Myanmar announced their arrival onto the international stage in style after a spectacular SEA Games opening ceremony highlighting the best of what the formerly reclusive military state has to offer.
The purpose-built 30,000 Wunna Theikdi Stadium was awash with nationalistic fervour, fireworks and pyrotechnics as the country aims to open its doors to the world two years after democratic and economic reforms changed the face of this land.
Present watching the ceremony was His Royal Highness Prince Hj Sufri Bolkiah, the president of the Brunei Darussalam National Olympic Council, who has spent part of the past two days mingling with athletes and Team Brunei officials at the Athletes Village.
Leading the line for Brunei's march past at the 27th edition of the Games, which is the first that Myanmar has organised in 44 years, was 14-year-old wushu exponent Mohammad Adi Sya'rani Roslan, a silver medalist at October's Islamic Solidarity Games.
That the opening ceremony was held on 11/12/13, in what astrologers here in Myanmar say is an auspicious date, will not be lost on the locals gathered yesterday - whose chants of "Myanmar, Myanmar!" reverbed around the arena several times.
The most notable when the country's contingent paraded past the masses.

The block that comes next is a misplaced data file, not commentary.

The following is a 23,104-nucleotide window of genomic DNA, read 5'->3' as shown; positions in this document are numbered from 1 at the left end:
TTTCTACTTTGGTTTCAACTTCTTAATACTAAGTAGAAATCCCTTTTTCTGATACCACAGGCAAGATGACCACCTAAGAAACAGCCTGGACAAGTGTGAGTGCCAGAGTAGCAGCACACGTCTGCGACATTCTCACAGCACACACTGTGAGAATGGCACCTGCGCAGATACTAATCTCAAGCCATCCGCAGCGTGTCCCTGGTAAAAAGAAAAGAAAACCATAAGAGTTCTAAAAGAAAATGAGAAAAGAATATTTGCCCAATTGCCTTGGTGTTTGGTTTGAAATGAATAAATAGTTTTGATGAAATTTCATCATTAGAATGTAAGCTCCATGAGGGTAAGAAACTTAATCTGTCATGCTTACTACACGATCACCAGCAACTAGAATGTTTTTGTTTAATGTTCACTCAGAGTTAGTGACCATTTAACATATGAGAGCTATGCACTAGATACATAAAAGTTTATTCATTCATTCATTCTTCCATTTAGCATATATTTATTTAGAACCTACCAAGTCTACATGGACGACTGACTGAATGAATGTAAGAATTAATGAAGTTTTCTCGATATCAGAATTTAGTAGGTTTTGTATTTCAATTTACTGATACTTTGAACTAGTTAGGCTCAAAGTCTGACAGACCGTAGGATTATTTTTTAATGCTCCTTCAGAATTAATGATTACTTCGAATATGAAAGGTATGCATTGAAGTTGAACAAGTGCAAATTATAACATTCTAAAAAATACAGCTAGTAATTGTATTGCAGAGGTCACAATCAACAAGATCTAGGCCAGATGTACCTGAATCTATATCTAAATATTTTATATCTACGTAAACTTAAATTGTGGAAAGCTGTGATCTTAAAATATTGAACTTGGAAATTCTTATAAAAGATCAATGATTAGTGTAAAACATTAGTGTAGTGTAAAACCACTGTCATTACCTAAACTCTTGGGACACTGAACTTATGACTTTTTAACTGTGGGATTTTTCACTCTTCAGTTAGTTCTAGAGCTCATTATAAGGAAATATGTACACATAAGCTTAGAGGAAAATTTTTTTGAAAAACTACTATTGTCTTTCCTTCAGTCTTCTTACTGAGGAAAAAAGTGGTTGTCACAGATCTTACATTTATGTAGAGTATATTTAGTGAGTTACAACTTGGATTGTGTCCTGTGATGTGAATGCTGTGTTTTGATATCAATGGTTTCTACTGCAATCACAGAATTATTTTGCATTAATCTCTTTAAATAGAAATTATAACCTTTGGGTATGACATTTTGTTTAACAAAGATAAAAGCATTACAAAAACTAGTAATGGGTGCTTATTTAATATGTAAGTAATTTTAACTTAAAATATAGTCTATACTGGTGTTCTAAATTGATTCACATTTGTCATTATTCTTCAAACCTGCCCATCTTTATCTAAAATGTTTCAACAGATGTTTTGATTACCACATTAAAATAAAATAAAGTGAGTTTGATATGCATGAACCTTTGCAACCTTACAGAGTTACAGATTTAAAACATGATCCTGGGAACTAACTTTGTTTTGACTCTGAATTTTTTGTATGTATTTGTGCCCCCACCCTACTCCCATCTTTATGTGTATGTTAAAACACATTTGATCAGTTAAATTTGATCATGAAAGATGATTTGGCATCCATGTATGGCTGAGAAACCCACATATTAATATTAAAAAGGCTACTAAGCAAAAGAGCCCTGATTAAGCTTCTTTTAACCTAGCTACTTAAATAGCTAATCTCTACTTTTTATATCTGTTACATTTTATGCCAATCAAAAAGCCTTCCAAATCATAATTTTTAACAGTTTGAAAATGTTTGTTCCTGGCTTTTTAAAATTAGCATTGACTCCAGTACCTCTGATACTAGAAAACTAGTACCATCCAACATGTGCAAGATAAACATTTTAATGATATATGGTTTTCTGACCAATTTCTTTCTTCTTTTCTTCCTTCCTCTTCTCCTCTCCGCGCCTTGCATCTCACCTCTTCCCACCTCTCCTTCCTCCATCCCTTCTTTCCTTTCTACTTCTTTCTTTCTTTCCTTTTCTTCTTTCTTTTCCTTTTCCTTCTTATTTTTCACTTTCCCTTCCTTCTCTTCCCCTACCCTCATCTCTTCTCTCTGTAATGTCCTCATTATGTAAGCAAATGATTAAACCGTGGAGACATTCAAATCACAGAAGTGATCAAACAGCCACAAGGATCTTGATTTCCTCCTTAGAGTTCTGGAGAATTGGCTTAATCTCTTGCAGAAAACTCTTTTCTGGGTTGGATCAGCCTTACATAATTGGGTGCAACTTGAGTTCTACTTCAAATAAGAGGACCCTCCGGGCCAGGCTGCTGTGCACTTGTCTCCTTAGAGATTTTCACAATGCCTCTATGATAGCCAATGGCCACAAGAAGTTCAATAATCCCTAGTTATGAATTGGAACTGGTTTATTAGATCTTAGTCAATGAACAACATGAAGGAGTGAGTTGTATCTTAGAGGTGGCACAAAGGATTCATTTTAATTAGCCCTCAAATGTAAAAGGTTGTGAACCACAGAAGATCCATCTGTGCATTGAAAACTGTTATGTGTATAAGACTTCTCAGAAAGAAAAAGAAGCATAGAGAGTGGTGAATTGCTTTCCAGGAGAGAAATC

Waving their glow sticks to the rhythms playing as they were treated to high-tempo numbers from local pop stars and a performance from the Royal Myanmar Orchestra, the crowd easily bought into the glitzy Chinese-backed opener - AFP reported that China offered nearly US$33 million in technical assistance for the Games, including for the opening and closing ceremonies.
"We are fully prepared for the Games and all the competitions will be held in accordance with SEA Games Federation rules," promised Myanmar's Minister for Sports U Tint Hsan.
A total of 460 gold medals are up for grabs in 33 sports, with the Games having started earlier this month with sports such as chinlone, football and wushu.
Eight former Myanmar gold medalists from years past served as torch bearers in a relay before passing the Games' torch to a bare-chested archer to light the symbolic Games flame, a fire which will burn day and night during the next week and a half of action for 9,000 athletes.
Perched atop the contingents in a chariot, the archer fired a lit arrow to a lotus-shaped cauldron high in the stadium, and though it lit up before the arrow had left his bow, that will hardly matter for the organisers - who are sure to produce another equally spellbinding show at next Sunday's closing ceremony.